Choose My Deck Size

The different deck lengths change the distance between the SR360 assemblies. These can be thought of as your pivot points, and making them very far away from each other will make turning more cumbersome (like driving an SUV). Making them too close together will make turning too tight and unstable (like driving a go kart). Everyone needs to find their perfect balance, which can be found by combining a few factors like height, stance width and riding style.



Start with your height & stance width

Your height and the sizing chart are a great first match, especially if you’ve never snowboarded before. You can also use your stance width to determine if the size is right for you. The best way to measure stance width is to lay a tape measure on the floor with about 3 feet of tape laid out. Then get in your preferred stance and measure from the outside of your feet. Then double check that this stance is within the deck size you are considering.


Consider your riding style

If you are on the fence between sizes, then consider how you like to ride. Choosing a larger size will make your ride more stable – but will also force you to put more effort into sliding or spinning. Choosing a smaller size will be more nimble and easy to spin, but will also feel more unstable. In snowboarding terms, it is the difference between a powder board and a park board.

Choose My Battery

There are two battery sizes available: the LT2X and LT3X battery. There are pros and cons to each size, so consider your personal preferences, riding style and commute distance when choosing a battery.

LT2X (10 mile range)

Pros: lightweight (3 lbs) while still getting a lot of range. Bundles well with an additional LT2X battery as the overall range is far (20 miles) and you’ll always have a way home with a backup battery.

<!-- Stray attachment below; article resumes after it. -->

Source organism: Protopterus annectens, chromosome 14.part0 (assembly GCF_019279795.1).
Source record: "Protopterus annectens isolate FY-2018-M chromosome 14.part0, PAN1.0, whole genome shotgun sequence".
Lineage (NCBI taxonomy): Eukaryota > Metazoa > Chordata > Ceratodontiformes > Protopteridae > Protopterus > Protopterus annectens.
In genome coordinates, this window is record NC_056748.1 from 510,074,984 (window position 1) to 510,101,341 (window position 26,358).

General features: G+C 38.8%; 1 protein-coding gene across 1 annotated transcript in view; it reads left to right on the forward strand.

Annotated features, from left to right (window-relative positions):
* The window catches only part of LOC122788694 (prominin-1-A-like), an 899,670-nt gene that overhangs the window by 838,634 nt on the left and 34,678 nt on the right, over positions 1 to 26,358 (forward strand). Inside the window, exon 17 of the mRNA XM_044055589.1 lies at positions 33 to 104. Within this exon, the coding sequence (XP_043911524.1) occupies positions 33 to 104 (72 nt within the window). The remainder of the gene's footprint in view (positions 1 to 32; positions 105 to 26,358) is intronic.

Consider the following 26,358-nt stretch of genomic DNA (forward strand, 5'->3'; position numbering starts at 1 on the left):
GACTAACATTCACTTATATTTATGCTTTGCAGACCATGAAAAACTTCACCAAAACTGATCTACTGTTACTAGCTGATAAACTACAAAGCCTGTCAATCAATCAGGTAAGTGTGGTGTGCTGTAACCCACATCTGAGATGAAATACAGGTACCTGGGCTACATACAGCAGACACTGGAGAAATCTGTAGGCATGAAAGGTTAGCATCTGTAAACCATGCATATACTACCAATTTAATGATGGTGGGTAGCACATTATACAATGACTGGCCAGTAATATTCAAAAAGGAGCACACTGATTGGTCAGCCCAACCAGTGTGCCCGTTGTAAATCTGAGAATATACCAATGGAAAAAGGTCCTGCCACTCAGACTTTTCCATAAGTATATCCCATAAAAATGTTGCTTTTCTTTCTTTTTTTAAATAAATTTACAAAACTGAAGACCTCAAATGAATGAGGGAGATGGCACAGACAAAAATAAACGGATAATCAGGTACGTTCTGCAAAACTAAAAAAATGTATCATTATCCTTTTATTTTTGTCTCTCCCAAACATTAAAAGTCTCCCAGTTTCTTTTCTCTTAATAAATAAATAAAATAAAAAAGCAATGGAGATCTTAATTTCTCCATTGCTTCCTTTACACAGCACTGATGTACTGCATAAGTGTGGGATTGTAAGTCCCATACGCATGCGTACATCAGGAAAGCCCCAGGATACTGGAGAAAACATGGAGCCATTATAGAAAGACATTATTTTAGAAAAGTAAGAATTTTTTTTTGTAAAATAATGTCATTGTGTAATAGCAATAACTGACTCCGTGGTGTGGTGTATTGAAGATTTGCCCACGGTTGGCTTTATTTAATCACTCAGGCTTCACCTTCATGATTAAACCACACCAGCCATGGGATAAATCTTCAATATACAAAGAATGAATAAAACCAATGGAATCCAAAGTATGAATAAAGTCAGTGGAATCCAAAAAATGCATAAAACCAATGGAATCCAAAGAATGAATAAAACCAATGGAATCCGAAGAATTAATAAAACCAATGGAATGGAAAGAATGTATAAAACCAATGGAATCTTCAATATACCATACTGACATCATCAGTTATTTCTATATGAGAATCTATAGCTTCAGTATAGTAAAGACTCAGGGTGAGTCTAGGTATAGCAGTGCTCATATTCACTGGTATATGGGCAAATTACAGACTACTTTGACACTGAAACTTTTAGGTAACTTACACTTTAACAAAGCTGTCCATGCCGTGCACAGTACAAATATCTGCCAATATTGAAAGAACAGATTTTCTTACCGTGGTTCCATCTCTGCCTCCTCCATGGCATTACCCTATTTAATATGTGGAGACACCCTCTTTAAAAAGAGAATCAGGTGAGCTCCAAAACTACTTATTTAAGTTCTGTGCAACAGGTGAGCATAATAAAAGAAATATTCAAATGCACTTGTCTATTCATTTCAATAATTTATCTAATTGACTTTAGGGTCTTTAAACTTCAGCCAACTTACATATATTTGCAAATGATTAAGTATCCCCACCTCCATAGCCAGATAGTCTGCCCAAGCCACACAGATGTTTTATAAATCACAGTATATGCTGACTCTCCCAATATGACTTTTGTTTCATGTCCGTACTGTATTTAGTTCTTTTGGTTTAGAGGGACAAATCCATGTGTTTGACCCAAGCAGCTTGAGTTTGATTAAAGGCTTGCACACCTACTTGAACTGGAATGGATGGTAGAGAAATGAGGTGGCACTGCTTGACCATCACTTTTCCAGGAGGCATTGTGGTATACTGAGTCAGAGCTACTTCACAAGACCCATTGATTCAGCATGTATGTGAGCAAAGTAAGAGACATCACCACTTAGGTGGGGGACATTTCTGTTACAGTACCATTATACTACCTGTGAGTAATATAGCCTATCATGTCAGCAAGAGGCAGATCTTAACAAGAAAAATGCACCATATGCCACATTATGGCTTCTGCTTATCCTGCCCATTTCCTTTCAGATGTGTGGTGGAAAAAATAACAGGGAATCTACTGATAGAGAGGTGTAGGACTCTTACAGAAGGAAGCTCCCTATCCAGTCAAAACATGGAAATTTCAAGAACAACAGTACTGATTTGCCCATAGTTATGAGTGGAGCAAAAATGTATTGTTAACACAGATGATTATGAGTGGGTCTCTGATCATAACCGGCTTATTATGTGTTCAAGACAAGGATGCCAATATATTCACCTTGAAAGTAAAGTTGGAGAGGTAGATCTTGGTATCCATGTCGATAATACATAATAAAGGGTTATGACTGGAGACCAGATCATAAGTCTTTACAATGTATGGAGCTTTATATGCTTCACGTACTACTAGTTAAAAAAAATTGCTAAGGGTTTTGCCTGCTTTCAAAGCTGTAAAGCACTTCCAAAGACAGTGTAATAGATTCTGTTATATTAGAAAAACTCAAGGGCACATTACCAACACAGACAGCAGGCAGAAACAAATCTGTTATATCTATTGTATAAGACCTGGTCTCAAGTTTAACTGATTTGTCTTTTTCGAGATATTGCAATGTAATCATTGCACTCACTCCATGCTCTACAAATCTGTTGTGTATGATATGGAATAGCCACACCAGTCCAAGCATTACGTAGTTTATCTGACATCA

Cons: the only reason not to choose the LT2X is if your range is between 10-15 miles and you only want one battery


LT3X (15 mile range)

Pros: longest-range battery by LEIF, likely won’t need another battery for a while as 15 miles is a pretty decent workout you’ll need to build up to

Cons: heaviest battery we have (5 lbs) and also most expensive

My experience riding LEIF

Aaron Aders, Founder, LEIF Technologies

Height: 6’1″

Weight: 175 lbs

Snowboarding style: tree riding, powder jumps, side hits, 180 and 360s

I started riding the 87cm deck because for one it was the first prototype we had and it made more sense with my height. However, I quickly stepped down to the 82cm as soon as it became available and I saw how much easier it was to maneuver. I would say the difference is driving a Rolls Royce versus a Ferrari (I’ve actually never driven either one, but this is what I imagine both would feel like).

I have rode the 82cm for a long time and I’m very happy with it. It is very stable and I’m able to spin and even ride through a crowded NYC office!

However, my world changed when we came out with the 77cm model. The first time I rode it almost felt like the first time I ever stepped on the LEIF. The 77cm is almost like a skateboard in length and is probably far too short for my height. But something about it really intrigued me.

As I was testing and shipping more 77cm, I really started to like it. For my height, it turns almost before I even think about turning! It is like the board is an extension of my brain and I almost telepathically control the board. The 77cm is also much lighter and can ollie the hell out of that thing.

So in essence, I’d say that the 82cm is definitely my commuting board since I like stability but I also like riding more aggressively than the 87cm can provide. I haven’t commuted with the 77cm yet since we are short on supply, but I’m curious to try it more this summer.

I’m guessing that once we start doing competitive events, I believe all the boards in the field will be 77cm models. However, these may or may not be the boards these riders are using on their daily commutes.

Thanks for reading – I hope this helps you in your search for the perfect LEIF size!


Aaron Aders

CEO, LEIF Technologies